Porsche's press kit for the GT3 RS says it can accelerate to 100kph in 3.9 seconds. That, of course, is truly remarkable acceleration. But, to be perfectly fair, it's still significantly in arrears of a common-as-toast 911 Turbo which can rattle off consistent 3.3s thanks to its quick-shifting PDK seven-speed gearbox with computerised launch control. The GT3 RS, meanwhile, goes decidedly retro with an old-school manual gearbox that is still shifted by the least competent gear-selecting mechanism of all, the human in the driver's seat.
Said gearbox is not the only throwback technology beneath the GT3's achingly gorgeous, partially carbon-fibred skin. Porsche didn't start with its latest high-tech direct-injection Boxer six when it created the new GT3 RS, but something called the Mezger engine - a derivative of the block that first powered the racing GT1 way back in the mid-nineties. It's named after Porsche engineer Hans Mezger, the man behind the 1,200hp 917s that once ruled Le Mans, and it's old enough, says Porsche, that this will be its swansong.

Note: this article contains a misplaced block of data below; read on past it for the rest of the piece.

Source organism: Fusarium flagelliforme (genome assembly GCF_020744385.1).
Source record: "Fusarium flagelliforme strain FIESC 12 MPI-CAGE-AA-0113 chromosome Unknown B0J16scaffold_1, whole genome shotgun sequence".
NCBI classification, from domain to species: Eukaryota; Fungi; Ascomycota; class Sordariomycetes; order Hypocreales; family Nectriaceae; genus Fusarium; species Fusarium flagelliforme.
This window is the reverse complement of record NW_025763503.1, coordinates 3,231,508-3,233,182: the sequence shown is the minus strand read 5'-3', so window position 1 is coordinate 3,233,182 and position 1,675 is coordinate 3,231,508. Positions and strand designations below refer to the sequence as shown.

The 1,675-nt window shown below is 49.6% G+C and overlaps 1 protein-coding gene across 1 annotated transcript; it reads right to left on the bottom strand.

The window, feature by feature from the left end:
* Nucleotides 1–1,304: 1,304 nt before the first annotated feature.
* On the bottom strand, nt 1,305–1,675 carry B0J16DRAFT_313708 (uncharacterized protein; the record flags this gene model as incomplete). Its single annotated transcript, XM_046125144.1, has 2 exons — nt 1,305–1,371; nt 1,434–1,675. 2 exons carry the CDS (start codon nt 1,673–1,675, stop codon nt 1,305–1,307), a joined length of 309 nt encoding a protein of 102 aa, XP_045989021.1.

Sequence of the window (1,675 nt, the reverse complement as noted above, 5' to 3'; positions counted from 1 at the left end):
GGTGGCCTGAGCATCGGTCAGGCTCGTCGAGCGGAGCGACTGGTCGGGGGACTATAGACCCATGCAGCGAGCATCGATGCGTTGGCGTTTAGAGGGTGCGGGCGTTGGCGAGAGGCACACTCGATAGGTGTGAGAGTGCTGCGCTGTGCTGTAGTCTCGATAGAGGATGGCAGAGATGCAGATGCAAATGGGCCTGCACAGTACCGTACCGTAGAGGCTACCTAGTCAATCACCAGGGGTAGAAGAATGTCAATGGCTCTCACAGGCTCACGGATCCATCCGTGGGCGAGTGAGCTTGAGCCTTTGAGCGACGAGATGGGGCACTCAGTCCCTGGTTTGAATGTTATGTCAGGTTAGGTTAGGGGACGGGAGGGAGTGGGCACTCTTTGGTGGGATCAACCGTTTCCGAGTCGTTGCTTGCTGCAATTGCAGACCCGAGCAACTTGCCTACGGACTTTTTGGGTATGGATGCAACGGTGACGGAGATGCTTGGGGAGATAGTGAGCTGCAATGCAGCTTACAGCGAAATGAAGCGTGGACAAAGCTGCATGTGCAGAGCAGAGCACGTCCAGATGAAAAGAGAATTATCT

It's quite a send-off. Stroked rather than bored for its displacement increase to 4.0L, this is an engine that's been tuned to within an inch of its life. Along the way, it's gained titanium connecting rods, a tuned manifold from the GT3 R Hybrid racer and all manner of other gizmos to wring every last Newton-metre of torque from those four litres. The compression ratio is an extremely high 12.6:1, and the GT3's poor 102.7mm pistons are travelling an almost Formula One-like 22.8m per second when the GT3 spins all the way to its 8,500rpm redline.
The amazing thing is that the GT3's engine doesn't act the slightest bit highly strung. Engines tuned this highly are supposed to be difficult beasts, temperamental in their comportment and ready to explode at the slightest provocation. The GT3 is just the opposite. Below 4,000rpm, the GT3 sounds like pretty much any other Porsche Boxer six, albeit one with a particularly effusive exhaust system. As the car (rather quickly) gathers speed past four grand, however, its VarioCam variable valve timing starts working its magic and the exhaust note gets decidedly more urgent. The bang from those big 666 cubic centimetre combustion chambers seems sharper, the urge to internally combust that much more insistent, but still within the realm of normal Porschedom.
And if you never exceeded 6,500rpm you might be left wondering what all the hubbub surrounding the GT3 was about. But keep your foot into it and, as the revs stretch for that last 2,000rpm, its twin conical air filters add their own melodrama to all the cacophony. By the time the tach needle swings to the GT3's 8,500 redline, the intake's honking sucking sound has you worrying for low-flying birds, lest the poor creatures get vacuumed into the engine's vortex. Ferraris may have more melodic exhausts, but nothing compares with the GT3's induction roar.